What do shoes that pinch, socks that rub, and running a marathon have in common? They’re all examples of things that can irritate the skin on your feet and form visible lesions such as blisters, rashes, corns, and calluses. But there are times when irritation isn’t just skin deep. Pressure or irritation can also affect interior structures of the foot – a nerve, for example. When a nerve is repeatedly irritated, it becomes inflamed and thick. These thickened areas of a nerve are called neuromas.
Neuromas in the feet typically form between the third and fourth toes. Some of our patients with neuromas tell us that it feels like they’ve got a pebble in their shoe. Many will say they’ve got tingling, burning, numbness, or pain just above the ball of their foot. Their discomfort can often be traced to tight shoes and extreme sports, but those aren’t the only culprits. Other causes of neuromas include structural deformities such as flat feet and injury or trauma to the nerve.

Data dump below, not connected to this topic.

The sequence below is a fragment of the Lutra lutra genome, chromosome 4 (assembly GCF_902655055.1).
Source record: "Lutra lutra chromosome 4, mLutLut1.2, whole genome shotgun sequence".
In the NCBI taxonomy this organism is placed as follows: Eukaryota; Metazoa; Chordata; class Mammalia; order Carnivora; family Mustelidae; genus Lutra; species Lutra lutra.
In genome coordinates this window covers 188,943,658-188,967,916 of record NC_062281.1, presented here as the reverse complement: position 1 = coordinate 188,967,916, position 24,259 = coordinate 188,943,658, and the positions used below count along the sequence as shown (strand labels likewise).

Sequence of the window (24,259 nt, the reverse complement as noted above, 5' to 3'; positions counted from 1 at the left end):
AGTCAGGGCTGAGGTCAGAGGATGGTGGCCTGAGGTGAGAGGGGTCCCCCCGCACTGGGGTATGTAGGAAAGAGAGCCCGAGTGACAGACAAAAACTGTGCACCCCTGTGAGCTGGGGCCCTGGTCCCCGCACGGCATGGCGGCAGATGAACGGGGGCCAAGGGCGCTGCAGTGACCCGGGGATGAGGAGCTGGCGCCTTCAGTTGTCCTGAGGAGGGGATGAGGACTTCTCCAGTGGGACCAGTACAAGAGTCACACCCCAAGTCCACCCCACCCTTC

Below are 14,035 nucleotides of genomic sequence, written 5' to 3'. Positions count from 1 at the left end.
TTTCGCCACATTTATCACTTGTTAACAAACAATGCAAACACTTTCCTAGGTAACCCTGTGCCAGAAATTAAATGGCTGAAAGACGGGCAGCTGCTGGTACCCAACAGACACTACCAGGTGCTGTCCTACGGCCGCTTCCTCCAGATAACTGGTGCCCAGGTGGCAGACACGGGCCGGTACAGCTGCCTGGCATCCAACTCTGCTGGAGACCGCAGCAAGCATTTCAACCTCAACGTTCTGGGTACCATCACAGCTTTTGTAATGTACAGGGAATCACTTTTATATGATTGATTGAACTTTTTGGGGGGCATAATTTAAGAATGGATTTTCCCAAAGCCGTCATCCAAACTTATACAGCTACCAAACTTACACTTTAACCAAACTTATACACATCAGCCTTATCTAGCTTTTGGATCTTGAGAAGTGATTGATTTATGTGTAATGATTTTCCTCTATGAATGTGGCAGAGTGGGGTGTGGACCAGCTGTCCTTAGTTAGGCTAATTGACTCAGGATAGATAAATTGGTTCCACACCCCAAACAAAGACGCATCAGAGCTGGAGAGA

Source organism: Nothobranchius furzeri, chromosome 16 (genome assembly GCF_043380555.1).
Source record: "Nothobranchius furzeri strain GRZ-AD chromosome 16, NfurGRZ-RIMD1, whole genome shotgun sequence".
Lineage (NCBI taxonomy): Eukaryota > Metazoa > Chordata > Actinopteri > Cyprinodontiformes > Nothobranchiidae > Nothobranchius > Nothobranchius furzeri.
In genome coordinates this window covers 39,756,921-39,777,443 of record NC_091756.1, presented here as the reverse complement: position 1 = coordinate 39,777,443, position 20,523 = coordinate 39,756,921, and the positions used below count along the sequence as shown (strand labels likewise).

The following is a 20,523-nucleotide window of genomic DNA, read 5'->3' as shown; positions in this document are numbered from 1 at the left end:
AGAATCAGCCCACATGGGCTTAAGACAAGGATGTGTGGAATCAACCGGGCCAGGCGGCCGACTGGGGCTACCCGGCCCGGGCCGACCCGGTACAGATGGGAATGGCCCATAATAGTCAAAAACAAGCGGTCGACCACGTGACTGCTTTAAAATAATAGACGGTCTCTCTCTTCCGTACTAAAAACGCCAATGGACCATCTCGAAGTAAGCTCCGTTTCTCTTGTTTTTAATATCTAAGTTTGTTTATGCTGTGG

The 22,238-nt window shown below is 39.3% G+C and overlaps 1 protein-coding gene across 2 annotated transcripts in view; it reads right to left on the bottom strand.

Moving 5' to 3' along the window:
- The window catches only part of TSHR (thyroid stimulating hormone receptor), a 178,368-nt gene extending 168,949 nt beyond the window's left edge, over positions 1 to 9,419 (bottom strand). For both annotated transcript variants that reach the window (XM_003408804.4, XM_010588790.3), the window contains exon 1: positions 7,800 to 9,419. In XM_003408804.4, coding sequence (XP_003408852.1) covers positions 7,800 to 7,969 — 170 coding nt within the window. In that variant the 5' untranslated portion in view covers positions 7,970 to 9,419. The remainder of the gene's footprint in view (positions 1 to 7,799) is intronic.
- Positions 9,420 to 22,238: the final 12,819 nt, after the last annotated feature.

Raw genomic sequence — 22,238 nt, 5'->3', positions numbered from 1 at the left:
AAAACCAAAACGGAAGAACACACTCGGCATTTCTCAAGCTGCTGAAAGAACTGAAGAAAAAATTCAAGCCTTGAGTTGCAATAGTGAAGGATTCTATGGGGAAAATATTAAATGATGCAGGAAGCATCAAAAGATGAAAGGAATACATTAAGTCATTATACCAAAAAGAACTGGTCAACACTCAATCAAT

How to treat a neuroma
At home, you can reduce or eliminate symptoms of a neuroma by
- resting your foot
- icing the area between your third and fourth toes
- avoiding activities that seem to make the pain and numbness worse
- taking anti-inflammatory medications such as ibuprofen or naproxen
- swapping out narrow-toed shoes for shoes with a wider toe box.
- custom-made shoe inserts that reduce pressure on the nerve
- stronger anti-inflammatory medications available only by prescription
- cortisone injections and radiofrequency therapy to ease inflammation of the nerve
- Neuroma surgery – an option for symptoms that don’t respond to conservative methods of treatment.
Dr. Wilhelm is committed to providing Fairfax County patients with caring, comprehensive, expert treatment of neuromas and other painful conditions of the feet and ankles. To make an appointment with us, call (703) 996-3000 or contact us online.